You work hard on creating content for your website, attempting to please your target audience while also seeking to use it to rank higher in search engine results.
Yet, you may be neglecting one of the simplest ways to enhance your content search engine optimization, and that is by including well-written and optimized metadata.
Whether you are already familiar with metadata or feel challenged, we tell you all you need to know to get started.
If you still feel unsure, however, know that our professional writers here at WriterAccess are already experienced in writing metadata for SEO and are ready to help.
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What Is Metadata In Marketing?
Metadata in marketing refers to the content summarization of each webpage on your site. It is a way to describe that content in a precise way so that searchers will know if it responds to their query.
The metadata is separate from the actual headings and content on your webpage. It is your first chance to make a good impression on the search engine results pages and a way to compel readers to learn more by clicking through to your page.
Types Of Metadata
There are two basic types of metadata — the meta title and the meta description.
Meta title (title tags)
The meta title is the webpage title and will include your main keyword. It will speak to both your target audience and to search engines.
You’ll need to keep this title short and concise, staying within 50 to 60 characters. Search engines enforce a limit of what will display in SERPs, so you want to make the best use of this space as possible.
Underneath the meta title, a brief description will provide additional information about the particular webpage. This is your meta description, and it is built to summarize the page’s contents and what the reader will gain from clicking through to it.
Again, a main keyword or variation needs to be included. The meta description usually consists of two full sentences, for a total of 150 to 160 characters, including spaces.
While you’ll want to create these yourself, know that Google can select to use all or part of your version or replace it entirely with text found on your webpage. Much will depend on how it analyzes search queries and how you optimize the page.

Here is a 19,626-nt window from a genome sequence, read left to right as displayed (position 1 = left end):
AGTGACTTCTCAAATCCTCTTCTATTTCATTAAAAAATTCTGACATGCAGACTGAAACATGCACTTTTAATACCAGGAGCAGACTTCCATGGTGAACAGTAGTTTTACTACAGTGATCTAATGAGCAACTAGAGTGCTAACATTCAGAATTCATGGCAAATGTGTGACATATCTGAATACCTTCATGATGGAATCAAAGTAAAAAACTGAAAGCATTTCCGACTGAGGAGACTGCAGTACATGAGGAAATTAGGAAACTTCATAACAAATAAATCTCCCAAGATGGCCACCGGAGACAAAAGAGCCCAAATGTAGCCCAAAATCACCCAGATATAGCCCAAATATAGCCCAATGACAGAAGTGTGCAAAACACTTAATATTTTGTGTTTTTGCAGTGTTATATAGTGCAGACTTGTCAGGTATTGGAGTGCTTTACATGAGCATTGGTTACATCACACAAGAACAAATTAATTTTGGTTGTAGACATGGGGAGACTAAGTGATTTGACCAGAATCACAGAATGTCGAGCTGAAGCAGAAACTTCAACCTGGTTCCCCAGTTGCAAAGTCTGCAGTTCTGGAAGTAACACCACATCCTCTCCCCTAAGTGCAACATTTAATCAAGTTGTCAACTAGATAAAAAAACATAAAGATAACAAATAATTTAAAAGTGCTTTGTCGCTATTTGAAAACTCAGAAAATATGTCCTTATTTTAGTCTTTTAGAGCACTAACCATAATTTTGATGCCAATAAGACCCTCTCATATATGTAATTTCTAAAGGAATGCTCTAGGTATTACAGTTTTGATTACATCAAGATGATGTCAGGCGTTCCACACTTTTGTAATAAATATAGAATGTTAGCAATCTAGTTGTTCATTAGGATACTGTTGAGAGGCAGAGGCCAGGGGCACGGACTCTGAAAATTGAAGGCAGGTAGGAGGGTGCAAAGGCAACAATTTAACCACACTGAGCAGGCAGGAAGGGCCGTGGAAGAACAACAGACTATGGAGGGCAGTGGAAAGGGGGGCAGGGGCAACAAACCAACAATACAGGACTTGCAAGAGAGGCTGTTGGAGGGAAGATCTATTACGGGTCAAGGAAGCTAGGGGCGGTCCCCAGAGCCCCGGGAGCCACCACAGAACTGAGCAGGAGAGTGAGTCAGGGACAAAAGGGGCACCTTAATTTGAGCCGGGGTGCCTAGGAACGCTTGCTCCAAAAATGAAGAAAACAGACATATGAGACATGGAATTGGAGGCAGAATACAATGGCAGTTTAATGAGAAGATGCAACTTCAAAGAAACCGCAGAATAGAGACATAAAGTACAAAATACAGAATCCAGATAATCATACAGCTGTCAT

Improper Use Of Metadata
There may be some individuals or businesses out there that improperly use metadata to attract a bigger audience. Such tactics include using misleading meta titles and descriptions to capture more attention and drive more traffic to a website.
When this happens, the content included in the metadata does not properly match what is on the actual webpage.
This improper use of metadata can not only confuse and irritate search engine users but can increase bounce rates and also put the webpage at risk for penalties by Google. It can also quickly reduce consumer trust in your site or your company.
Why Is Metadata So Important For SEO?
While search engine algorithms do not directly use the metadata as a ranking factor, there are indirect benefits that you can gain, including a boost in SERP rankings.
Many factors contribute to SEO, including click-through rate. The higher your webpage’s CTR, the better your chances of being recognized by Google as a quality result. Google uses this CTR to determine whether your webpage is suitable for search queries.
To break it down further, metadata is important to your SEO because:
- It can assist search engine crawling and ranking of your content.
- Metadata helps your target audience find you in SERPs.
- It provides important information relating to the keywords used in the searcher’s query.
- Searchers learn what they can expect if they click through to your page.
- It can boost CTR and increase your webpage’s visibility.
Best Practices For Writing Your Metadata